The Christian God as described in the Bible applauds those who reason and investigate the claims that are made in it, and commands believers to have a "reasoned defense" of what they believe, to give to unbelievers when they are challenged.

Faith is not by definition blind. That's why faith and blind faith mean different things--if they meant the same thing, they would be the same word. That they are different assumes that their meanings are, also.

Here's the bottom line: Biblically speaking, faith is simply believing that something is going to happen, even if you haven't experienced it yet. The Christian faith is extremely well supported and our faith is not vain but built on solid evidences that we've reasoned about, and on testimonies we've found to be trustworthy.

So, to answer your last question, God agrees with you--He doesn't want ignorant or gullible followers with blind faith. He wants everyone to be fully persuaded.


Now, as promised, the link that will (if you read the whole thing) challenge you to come up with an alternative explanation to the evidence (given in the article)---which I personally believe to be impossible. There is, to use your words, mountains of evidence against any contrary explanation to the Resurrection.

Here we go: http://www.tektonics.org/lp/nowayjose.html

Bearz said...

I am not entirely sure what it is you want here, to be right on your own (digital) super-highway pulpit? Anyone can have that, by moderating the comments that come in.

The more I have read your blog entries the more I come to a singlular view, which you will probably disagree with. You write about religions in general, and Mormonism in particular, as if religious experience is always and only about a centralising self- proving authority centralising it's adherents through obedience and long church services. You write about religion as if it were nearly all delusional, e.g. the faint praise of 'Just because Jesus is a myth doesn't mean that he didn't have good teachings to live by'. I live as if Christmas time should be all the time and need knows no season, but then again I am anti-capitalist and I believe Jesus was real as part of my belief system. You write as if religion is all brain washing, and atheism never could be, because it is scientific and science is always right.

My experience of religion is that it has freed me from a lot of brainwashing about family values which were atheistic and careless. Faith and, ahem, meditation, have been tools for personal growth which worked for me, and yes I do appreciate that science is hypothesis-test-result-was hypothesis proved by the test?. My ideas about religion are about faith as de-centralisation, and I remain a man of faith, faith in human scale processes amongst other things.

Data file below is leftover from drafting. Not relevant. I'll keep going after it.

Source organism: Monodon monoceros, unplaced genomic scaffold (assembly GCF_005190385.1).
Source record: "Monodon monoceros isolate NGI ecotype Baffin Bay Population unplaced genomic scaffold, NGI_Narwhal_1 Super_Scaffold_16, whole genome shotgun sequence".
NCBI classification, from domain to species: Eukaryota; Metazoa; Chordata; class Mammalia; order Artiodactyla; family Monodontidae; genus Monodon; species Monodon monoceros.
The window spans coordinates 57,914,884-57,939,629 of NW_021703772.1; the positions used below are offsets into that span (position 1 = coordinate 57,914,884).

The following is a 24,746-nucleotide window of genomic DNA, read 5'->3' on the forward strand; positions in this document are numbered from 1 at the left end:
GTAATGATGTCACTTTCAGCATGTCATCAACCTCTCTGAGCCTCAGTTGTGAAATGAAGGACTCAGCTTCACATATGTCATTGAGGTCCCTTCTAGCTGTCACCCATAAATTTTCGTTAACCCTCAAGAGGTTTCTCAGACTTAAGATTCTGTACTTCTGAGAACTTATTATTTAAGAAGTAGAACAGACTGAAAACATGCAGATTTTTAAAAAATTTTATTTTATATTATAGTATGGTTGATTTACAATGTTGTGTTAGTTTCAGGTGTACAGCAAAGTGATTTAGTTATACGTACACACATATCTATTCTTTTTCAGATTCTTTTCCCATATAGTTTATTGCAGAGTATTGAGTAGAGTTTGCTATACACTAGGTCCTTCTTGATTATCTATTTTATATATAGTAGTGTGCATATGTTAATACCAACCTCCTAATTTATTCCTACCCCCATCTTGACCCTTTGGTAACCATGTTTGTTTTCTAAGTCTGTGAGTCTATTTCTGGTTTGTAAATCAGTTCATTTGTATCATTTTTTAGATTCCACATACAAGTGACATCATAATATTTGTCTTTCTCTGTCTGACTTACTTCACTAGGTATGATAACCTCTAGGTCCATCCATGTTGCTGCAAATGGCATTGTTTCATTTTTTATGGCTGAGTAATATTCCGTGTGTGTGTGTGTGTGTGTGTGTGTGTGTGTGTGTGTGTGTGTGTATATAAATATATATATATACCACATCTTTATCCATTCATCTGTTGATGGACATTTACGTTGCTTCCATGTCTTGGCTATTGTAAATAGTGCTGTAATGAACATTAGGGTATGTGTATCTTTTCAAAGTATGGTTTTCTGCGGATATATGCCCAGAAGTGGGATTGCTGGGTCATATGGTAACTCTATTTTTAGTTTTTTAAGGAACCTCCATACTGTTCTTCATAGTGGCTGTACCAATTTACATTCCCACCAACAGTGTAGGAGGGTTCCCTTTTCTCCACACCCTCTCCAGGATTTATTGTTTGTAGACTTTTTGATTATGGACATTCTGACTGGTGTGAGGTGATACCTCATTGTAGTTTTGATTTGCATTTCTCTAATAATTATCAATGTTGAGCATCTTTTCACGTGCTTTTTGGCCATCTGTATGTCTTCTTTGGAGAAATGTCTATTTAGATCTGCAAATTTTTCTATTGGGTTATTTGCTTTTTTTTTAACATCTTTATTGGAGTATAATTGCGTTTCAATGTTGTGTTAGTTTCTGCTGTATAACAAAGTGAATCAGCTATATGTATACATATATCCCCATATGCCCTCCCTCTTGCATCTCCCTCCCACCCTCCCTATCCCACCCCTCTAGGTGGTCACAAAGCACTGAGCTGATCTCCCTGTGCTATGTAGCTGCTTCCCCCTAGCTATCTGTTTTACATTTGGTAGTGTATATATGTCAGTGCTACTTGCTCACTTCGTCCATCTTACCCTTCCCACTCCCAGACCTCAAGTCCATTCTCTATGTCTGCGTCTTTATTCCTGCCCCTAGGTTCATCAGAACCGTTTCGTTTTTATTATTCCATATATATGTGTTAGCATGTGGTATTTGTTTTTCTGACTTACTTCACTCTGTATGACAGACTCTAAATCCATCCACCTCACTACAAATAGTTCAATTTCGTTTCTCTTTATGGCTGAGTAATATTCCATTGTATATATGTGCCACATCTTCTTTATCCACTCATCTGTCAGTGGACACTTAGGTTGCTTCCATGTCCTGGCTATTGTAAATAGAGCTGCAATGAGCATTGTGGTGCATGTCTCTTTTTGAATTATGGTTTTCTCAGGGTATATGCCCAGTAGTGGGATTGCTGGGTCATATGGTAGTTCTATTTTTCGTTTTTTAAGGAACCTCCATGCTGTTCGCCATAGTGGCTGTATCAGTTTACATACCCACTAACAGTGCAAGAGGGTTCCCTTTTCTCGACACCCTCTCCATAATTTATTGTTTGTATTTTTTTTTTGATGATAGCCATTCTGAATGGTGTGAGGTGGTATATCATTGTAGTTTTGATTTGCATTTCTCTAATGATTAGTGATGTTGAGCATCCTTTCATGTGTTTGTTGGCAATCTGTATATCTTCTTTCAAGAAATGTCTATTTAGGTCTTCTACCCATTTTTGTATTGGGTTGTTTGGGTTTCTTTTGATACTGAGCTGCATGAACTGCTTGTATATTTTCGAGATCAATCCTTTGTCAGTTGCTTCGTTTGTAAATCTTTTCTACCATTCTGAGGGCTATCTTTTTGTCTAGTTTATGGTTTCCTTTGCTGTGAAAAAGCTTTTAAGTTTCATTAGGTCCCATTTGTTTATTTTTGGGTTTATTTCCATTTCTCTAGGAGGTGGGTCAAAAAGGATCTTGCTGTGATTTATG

The urge by humans to centralise and organise other humans predates known religions, and it is true to say that the bigger the organ- isation, the bigger the hierarchy and the greater the distance from top to bottom, and the harder that is to justify or explain, so the more brainwashing is involved. But you could ask the U.S. government and other governments about that sort of dynamic, or the candidates who are lining themselves up to be president later this year. That process is power at work and it works the same through secular processes as religious processes.

I wish you well in your individuality, and fighting centralisation where you find it, but not every religion, or christian practice, is about centralisation. There is a big wide world beyond Mormonism and America.

Mormon411 said...

I do not moderate.

Religious people moderate because they can't stand it when someone disagrees with them.

dfish said...

I'll pray for you.

Mormon411 said...

If you really want to help me, why don't you give me a million dollars? Afterall, prayer is how to do nothing and still think you're helping!

Bearz said...

If you want a million dollars then print it yourself, and spend it on yourself, you have your own version of God whom you promote here, you may as well have your own version of money too, to complete you being the measure of yuor ow3n rightness. Perhaps the money you print you can take out of your version all taint of religion and history out of money...

Mormon411 said...

Did you just say that I promote my own god here? And therefore I should print my own money too? What is that supposed to mean? Why don't you stick to defending your god rather than making comments that make no sense at all.